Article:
Mainers vote to repeal new tax-reform law

PORTLAND, Maine (AP) — Tax-weary Mainers on Tuesday rejected a new tax reform law that would have lowered the state's income tax rates while placing new taxes on dozens of purchases ranging from car repairs and amusement park admissions to movie tickets and dry cleaning.

The law, which was passed by lawmakers last year but has not gone into effect, would have lowered Maine's top income tax rate from 8.5 percent to 6.5 percent. To make up the difference, the law would have broadened the existing 5 percent sales tax to a laundry list of items that are now exempt. It also would have hiked the food and lodging tax, from 7 to 8.5 percent.

Mainers favored the repeal by a 60-40 margin as numbers were counted late Tuesday.

Supporters of the law said nearly 90 percent of Mainers would have seen their combined income and sales tax payments drop because out-of-state visitors would have paid more of the sales taxes. But opponents said it amounted to new taxes on everyday purchases that would be felt by every Mainer.

Mainers voted against the tax law after they realized how complicated it was and how many purchases would be subject to sales taxes that are currently exempt, said Curtis Picard, executive director of the Maine Merchants Association, which supported repealing the law.

"I think there is a need for tax reform in Maine," Picard said. "But all this law did was pit Mainer vs. Mainer and create winners and losers, and that wasn't a good situation. We need tax reform that's fair for everybody."

Crystal Canney, spokeswoman for the political action committee that supported keeping the law in place, said the election was a missed opportunity for Maine.

"Tax reform is an issue this state needs to deal with," she said. "But we respect the will of the people."

The law, described as the most sweeping change in Maine's tax code since income taxes were adopted in 1969, was designed to be revenue-neutral, but Maine Revenue Services projected it would result in tax savings of $54.3 million for Mainers in 2011 because out-of-state visitors would pay more at restaurants and hotels, for car rentals and for other purchases in Maine.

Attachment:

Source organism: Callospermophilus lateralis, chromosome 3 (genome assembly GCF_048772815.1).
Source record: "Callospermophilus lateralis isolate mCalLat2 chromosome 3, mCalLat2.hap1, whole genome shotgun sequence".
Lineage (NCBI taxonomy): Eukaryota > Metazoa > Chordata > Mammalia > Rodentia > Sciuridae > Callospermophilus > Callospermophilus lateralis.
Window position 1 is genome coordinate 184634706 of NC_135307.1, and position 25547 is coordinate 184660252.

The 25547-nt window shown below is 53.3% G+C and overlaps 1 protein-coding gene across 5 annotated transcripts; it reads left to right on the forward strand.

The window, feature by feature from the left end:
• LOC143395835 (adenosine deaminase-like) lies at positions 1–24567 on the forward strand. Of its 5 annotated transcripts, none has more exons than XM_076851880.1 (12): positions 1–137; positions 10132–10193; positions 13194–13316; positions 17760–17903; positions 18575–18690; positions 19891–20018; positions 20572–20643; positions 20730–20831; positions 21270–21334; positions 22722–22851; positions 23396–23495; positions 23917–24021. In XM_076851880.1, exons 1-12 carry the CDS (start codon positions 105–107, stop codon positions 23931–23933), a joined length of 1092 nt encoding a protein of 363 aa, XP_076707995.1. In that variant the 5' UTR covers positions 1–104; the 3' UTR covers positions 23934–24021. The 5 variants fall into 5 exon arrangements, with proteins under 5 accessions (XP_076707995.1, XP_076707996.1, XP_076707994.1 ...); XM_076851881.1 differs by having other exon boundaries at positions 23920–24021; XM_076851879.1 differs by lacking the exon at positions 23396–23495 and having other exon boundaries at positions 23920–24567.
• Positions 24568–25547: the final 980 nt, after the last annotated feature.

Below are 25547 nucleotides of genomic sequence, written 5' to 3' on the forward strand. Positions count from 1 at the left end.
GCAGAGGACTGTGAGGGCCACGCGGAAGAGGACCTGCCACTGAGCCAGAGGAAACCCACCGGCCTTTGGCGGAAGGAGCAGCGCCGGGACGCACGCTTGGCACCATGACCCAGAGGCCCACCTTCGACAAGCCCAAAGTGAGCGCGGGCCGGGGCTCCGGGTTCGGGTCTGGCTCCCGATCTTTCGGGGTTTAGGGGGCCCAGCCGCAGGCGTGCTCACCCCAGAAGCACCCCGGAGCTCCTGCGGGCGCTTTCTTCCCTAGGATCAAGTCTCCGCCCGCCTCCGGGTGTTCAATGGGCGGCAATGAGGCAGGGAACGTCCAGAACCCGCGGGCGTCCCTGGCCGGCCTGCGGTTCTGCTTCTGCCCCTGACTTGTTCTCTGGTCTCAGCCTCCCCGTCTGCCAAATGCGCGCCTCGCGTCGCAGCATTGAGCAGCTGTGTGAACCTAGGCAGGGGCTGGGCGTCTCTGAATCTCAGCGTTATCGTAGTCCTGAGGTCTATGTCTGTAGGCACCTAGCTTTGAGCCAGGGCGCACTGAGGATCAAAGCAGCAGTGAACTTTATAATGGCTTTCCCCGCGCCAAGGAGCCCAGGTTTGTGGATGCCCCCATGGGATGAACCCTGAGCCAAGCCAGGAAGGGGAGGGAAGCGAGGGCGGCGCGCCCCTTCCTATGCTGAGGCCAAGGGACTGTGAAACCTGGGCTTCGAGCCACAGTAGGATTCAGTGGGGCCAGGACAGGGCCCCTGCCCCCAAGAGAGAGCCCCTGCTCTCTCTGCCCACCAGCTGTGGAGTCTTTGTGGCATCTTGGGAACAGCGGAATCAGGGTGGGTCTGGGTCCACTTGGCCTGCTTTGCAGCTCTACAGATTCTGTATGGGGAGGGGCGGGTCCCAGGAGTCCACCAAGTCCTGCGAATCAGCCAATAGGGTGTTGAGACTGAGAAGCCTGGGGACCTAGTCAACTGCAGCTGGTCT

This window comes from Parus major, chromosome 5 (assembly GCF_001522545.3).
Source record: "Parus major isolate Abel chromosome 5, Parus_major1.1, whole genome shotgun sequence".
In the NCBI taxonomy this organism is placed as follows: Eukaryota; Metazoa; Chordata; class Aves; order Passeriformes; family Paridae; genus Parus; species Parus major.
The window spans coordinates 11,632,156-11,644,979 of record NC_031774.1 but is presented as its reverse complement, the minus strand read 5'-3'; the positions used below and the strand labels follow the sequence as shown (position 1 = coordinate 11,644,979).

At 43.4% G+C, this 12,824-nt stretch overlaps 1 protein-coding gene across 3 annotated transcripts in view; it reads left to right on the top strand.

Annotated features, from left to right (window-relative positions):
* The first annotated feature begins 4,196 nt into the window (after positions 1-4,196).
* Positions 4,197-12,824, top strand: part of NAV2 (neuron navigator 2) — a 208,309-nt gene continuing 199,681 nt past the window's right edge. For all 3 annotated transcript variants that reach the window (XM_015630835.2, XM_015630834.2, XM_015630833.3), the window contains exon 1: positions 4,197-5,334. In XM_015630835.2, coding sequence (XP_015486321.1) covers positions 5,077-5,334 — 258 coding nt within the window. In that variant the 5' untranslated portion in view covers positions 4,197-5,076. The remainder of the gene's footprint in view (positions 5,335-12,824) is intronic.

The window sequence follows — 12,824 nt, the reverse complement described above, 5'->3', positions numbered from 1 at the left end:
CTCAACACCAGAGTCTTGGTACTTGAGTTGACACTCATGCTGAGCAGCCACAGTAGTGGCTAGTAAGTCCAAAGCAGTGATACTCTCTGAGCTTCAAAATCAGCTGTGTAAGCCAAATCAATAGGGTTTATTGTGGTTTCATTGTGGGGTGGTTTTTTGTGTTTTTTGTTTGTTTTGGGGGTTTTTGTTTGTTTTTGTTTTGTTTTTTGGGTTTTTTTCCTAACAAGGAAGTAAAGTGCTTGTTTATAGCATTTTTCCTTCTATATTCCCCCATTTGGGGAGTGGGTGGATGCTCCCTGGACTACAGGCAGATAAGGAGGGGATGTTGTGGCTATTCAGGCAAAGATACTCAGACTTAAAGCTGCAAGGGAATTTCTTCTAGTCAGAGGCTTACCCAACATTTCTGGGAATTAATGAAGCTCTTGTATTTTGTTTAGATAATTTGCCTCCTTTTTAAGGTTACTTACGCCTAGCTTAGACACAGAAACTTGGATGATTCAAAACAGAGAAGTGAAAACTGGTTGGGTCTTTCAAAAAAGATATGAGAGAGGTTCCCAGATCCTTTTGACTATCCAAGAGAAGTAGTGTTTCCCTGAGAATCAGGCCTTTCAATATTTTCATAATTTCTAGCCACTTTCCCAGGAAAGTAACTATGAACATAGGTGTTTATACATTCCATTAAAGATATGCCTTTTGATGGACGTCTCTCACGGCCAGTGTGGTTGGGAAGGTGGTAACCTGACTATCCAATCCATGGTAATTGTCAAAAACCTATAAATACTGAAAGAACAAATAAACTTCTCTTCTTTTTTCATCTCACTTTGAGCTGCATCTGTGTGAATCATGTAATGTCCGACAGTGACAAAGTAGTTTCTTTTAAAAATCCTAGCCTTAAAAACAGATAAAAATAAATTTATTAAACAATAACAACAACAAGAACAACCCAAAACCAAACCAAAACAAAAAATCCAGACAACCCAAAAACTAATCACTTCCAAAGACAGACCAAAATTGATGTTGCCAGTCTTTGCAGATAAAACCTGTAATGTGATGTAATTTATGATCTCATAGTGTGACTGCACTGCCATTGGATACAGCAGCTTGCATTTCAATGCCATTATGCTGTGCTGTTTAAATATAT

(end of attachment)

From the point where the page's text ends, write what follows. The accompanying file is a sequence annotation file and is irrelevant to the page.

If the law had been retained, the average Maine family in 2011 would have paid less in income taxes but more in sales taxes — for a combined savings of $77, the agency said.

At a Portland polling place Tuesday, Toby Hollander said he trusted that lawmakers chose the best option in passing the tax overhaul.

"I think the general idea of spreading out the sales tax so that we're not totally dependent just on things that are subject to the recession is a good idea. We've been going through this for years and years and years. This is something that needed to be done a long time ago," said Hollander, who is a guardian for children in the court system.

Linda Cooledge, a lifelong Portland resident who said she's considering moving to Florida because of Maine's high tax burden, voted against the tax law because she didn't want to see taxes expanded to new goods and services.

"Once they've got their hands in our pocket for these little taxes on everything, now they've got the go-ahead to add to it every year. Once the government and the state of Maine has their hand in your pocket, they keep dipping further and further," she said.

Soon after the law was passed, a coalition to repeal the tax law collected more than 60,000 signatures to force a statewide vote.

Maine's business community split over the measure. The Maine State Chamber of Commerce and the Portland Regional Chamber supported keeping the law, but the Maine Merchants Association, the Maine Restaurant Association and other business organizations opposed it.

___